Our language is continually changing to encompass new ideas and express our evolving perspectives. Sometimes this happens organically and, other times, by deliberate changes we make when we become aware that our habitual language is not in line with our respectful intentions.
Almost all of us want to show respect for the people with whom we live and work. Staying in touch with the latest recommendations for disability language is a great way to stay up-to-date in your signage, social media, and written communication
In the past, the language surrounding people with disabilities often defined or pre-judged the individual by the nature of their condition. Language that is biased toward these people perpetuates old and negative stereotypes about these individuals.
When we define people by who they are and what they accomplish, rather than the physical or mental situations they face, we empower them to contribute and enrich our communities and our culture. Our socially aware and inclusive language should value people as parents, neighbours, co-workers, teachers, and friends.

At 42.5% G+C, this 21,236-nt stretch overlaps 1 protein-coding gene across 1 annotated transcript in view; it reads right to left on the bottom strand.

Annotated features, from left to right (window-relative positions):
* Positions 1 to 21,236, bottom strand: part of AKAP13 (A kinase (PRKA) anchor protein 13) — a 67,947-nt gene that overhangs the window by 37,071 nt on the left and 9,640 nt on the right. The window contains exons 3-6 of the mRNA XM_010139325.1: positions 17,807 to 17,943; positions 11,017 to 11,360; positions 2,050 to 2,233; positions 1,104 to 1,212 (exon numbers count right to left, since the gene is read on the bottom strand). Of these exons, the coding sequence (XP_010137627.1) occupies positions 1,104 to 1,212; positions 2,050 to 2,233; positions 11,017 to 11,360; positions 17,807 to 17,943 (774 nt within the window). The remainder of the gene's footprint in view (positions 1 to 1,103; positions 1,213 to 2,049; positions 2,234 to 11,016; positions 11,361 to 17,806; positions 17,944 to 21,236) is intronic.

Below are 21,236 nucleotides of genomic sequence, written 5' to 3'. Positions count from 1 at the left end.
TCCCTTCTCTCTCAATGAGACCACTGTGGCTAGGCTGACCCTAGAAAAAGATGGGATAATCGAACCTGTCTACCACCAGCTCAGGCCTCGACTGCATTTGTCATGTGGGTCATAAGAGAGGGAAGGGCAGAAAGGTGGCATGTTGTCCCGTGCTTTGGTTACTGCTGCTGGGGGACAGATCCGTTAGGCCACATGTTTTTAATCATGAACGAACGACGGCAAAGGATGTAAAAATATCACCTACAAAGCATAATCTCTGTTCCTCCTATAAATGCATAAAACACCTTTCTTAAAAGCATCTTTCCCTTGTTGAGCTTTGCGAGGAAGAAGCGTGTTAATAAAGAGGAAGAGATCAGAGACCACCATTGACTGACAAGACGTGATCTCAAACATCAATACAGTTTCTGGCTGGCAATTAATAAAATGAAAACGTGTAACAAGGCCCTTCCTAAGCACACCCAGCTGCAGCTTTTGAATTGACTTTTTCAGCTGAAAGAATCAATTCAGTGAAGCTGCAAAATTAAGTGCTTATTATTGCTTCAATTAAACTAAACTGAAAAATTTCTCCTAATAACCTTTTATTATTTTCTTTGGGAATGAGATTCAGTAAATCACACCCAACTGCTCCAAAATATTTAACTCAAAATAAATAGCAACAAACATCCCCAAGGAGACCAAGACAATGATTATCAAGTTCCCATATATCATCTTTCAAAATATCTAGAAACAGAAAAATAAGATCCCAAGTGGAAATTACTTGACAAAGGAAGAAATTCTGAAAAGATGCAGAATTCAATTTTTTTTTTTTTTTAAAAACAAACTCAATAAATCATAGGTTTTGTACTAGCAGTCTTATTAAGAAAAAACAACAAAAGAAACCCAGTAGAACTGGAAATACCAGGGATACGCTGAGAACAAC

Sometimes inclusive language can seem a bit cumbersome, but with a few simple changes each of us can make a significant difference—helping to promote an inclusive culture while setting an example both inside and outside our organizations.
UK government has provided a very useful guideline on inclusive language when communicating with or about disabled people
Words to use and avoid:
Avoid passive, victim words. Use language that respects disabled people as active individuals with control over their own lives.
|(the) handicapped, (the) disabled||Disabled (people)|
|Afflicted by, suffers from, victim of||Has [name of condition or impairment]|
|Confined to a wheelchair, wheelchair-bound||Wheelchair user|
|Mentally handicapped, mentally defective, retarded, subnormal||With a learning disability (singular) with learning disabilities (plural)|
|Cripple, invalid||Disabled person|
|Spastic||Person with cerebral palsy|
|Mental patient, insane, mad||Person with a mental health condition|
|Deaf and dumb; deaf mute||Deaf, user of British Sign Language (BSL), person with a hearing impairment|
|The blind||People with visual impairments; blind people; blind and partially sighted people|
|An epileptic, diabetic, depressive, and so on||Person with epilepsy, diabetes, depression or someone who has epilepsy, diabetes, depression|
|Dwarf; midget||Someone with restricted growth or short stature|
|Fits, spells, attacks||Seizures|